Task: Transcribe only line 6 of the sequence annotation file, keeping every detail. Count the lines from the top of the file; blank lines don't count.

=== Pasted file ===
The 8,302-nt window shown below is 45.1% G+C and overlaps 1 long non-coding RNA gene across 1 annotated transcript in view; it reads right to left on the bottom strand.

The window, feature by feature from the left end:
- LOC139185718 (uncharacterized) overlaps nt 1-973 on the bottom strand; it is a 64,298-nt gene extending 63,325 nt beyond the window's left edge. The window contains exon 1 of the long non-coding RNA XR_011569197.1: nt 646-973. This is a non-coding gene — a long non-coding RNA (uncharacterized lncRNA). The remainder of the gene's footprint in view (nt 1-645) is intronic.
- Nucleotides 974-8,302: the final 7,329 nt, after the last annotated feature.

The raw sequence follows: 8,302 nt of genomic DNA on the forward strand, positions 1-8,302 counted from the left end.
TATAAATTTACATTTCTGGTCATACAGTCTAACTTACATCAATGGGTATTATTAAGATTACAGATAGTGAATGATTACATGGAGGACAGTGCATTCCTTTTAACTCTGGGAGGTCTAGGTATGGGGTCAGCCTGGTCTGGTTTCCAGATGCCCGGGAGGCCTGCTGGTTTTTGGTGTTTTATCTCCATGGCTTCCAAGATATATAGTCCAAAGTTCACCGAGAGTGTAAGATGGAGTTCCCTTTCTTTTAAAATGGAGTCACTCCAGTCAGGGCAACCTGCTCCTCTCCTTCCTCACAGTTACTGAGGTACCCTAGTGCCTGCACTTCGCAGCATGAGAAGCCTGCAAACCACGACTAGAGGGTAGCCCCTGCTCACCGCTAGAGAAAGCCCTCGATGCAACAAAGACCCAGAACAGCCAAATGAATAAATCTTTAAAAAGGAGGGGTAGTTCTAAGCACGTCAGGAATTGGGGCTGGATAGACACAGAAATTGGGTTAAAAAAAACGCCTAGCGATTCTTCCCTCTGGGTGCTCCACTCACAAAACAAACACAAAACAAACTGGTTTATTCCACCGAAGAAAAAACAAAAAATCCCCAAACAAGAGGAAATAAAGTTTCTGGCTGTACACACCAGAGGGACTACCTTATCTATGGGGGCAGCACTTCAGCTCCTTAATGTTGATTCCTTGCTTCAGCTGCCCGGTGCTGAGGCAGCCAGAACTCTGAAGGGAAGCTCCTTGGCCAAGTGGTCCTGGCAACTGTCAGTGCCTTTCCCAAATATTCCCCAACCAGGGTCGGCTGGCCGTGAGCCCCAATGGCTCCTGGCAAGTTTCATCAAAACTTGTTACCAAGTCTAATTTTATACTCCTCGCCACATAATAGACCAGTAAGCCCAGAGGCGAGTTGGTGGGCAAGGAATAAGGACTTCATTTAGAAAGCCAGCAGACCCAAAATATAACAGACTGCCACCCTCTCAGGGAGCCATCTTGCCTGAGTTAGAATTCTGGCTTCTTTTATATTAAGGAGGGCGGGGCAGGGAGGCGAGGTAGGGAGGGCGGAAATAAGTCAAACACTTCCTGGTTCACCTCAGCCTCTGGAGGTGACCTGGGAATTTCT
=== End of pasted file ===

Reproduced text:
TATAAATTTACATTTCTGGTCATACAGTCTAACTTACATCAATGGGTATTATTAAGATTACAGATAGTGAATGATTACATGGAGGACAGTGCATTCCTTTTAACTCTGGGAGGTCTAGGTATGGGGTCAGCCTGGTCTGGTTTCCAGATGCCCGGGAGGCCTGCTGGTTTTTGGTGTTTTATCTCCATGGCTTCCAAGATATATAGTCCAAAGTTCACCGAGAGTGTAAGATGGAGTTCCCTTTCTTTTAAAATGGAGTCACTCCAGTCAGGGCAACCTGCTCCTCTCCTTCCTCACAGTTACTGAGGTACCCTAGTGCCTGCACTTCGCAGCATGAGAAGCCTGCAAACCACGACTAGAGGGTAGCCCCTGCTCACCGCTAGAGAAAGCCCTCGATGCAACAAAGACCCAGAACAGCCAAATGAATAAATCTTTAAAAAGGAGGGGTAGTTCTAAGCACGTCAGGAATTGGGGCTGGATAGACACAGAAATTGGGTTAAAAAAAACGCCTAGCGATTCTTCCCTCTGGGTGCTCCACTCACAAAACAAACACAAAACAAACTGGTTTATTCCACCGAAGAAAAAACAAAAAATCCCCAAACAAGAGGAAATAAAGTTTCTGGCTGTACACACCAGAGGGACTACCTTATCTATGGGGGCAGCACTTCAGCTCCTTAATGTTGATTCCTTGCTTCAGCTGCCCGGTGCTGAGGCAGCCAGAACTCTGAAGGGAAGCTCCTTGGCCAAGTGGTCCTGGCAACTGTCAGTGCCTTTCCCAAATATTCCCCAACCAGGGTCGGCTGGCCGTGAGCCCCAATGGCTCCTGGCAAGTTTCATCAAAACTTGTTACCAAGTCTAATTTTATACTCCTCGCCACATAATAGACCAGTAAGCCCAGAGGCGAGTTGGTGGGCAAGGAATAAGGACTTCATTTAGAAAGCCAGCAGACCCAAAATATAACAGACTGCCACCCTCTCAGGGAGCCATCTTGCCTGAGTTAGAATTCTGGCTTCTTTTATATTAAGGAGGGCGGGGCAGGGAGGCGAGGTAGGGAGGGCGGAAATAAGTCAAACACTTCCTGGTTCACCTCAGCCTCTGGAGGTGACCTGGGAATTTCT